TSX rallies on gold miners, Europe weighs

Mon Jun 18, 2012 5:05pm EDT
 
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By Jon Cook

TORONTO (Reuters) - Canadian stocks rose on Monday, climbing with gold mining and defensive shares as investors remained nervous about the euro zone's lingering debt crisis, despite a weekend victory for pro-bailout parties in Greece.

Financial markets' relief at the Greek vote was offset by worries over its unresolved problems, the lack of a clear plan for the euro zone as a whole, and uncertainty ahead of meetings of the Federal Reserve and Group of 20 this week.

"A lot of bad news has been priced into equities over the last little while," said Philip Petursson, director of the portfolio advisory group at Manulife Asset Management. "There is much less downside and that is keeping the markets relatively buoyant today."

Nearly all of Canada's 10 main sectors were higher. Leading the way was the heavyweight materials group, which jumped 2.2 percent. Most of the gains came from gold miners, as bullion prices rose on hopes of further monetary easing by the U.S. Federal Reserve. <GOL/>

"That might be acting as a positive catalyst for the markets," said Petursson, but added that if the U.S. central bank were to act, it likely wouldn't be until later this summer.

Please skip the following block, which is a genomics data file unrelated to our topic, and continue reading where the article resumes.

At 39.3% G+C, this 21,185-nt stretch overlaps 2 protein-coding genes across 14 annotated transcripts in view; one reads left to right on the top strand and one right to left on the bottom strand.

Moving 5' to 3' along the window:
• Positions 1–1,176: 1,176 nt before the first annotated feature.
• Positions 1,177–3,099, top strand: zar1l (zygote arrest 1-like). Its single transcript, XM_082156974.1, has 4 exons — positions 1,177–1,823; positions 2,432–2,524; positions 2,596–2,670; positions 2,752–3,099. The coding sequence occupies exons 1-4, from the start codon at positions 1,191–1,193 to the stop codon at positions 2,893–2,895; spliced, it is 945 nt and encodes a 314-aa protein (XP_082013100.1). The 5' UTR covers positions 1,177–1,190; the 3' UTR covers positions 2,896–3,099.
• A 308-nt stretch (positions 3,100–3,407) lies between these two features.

Barrick Gold (ABX.TO: Quote), the world's top gold producer, was up 2.2 percent at C$41.18, while Goldcorp Inc (G.TO: Quote) climbed 1.3 percent to C$40.68. Mid-level miner Kinross Gold (K.TO: Quote) spiked nearly 4 percent to C$9.39.

Yamana Gold Inc (YRI.TO: Quote) rose 2.4 percent to C$16.75 after the gold miner said it would buy competitor Extorre Gold Mines Ltd XG.TO for C$412.9 million ($403.44 million) to build its portfolio of high-grade gold and silver deposits in Argentina. Yamana also raised its quarterly dividend by 18 percent. Extorre's shares surged 68 percent to C$4.27.

"You have these gold companies that historically haven't been big dividend payers, but now they're stepping up recognizing what investors want and providing that," said Petursson.   Continued...

 
People walk by a Bay Street sign inside the financial district in Toronto October 10, 2008. REUTERS/Mark Blinch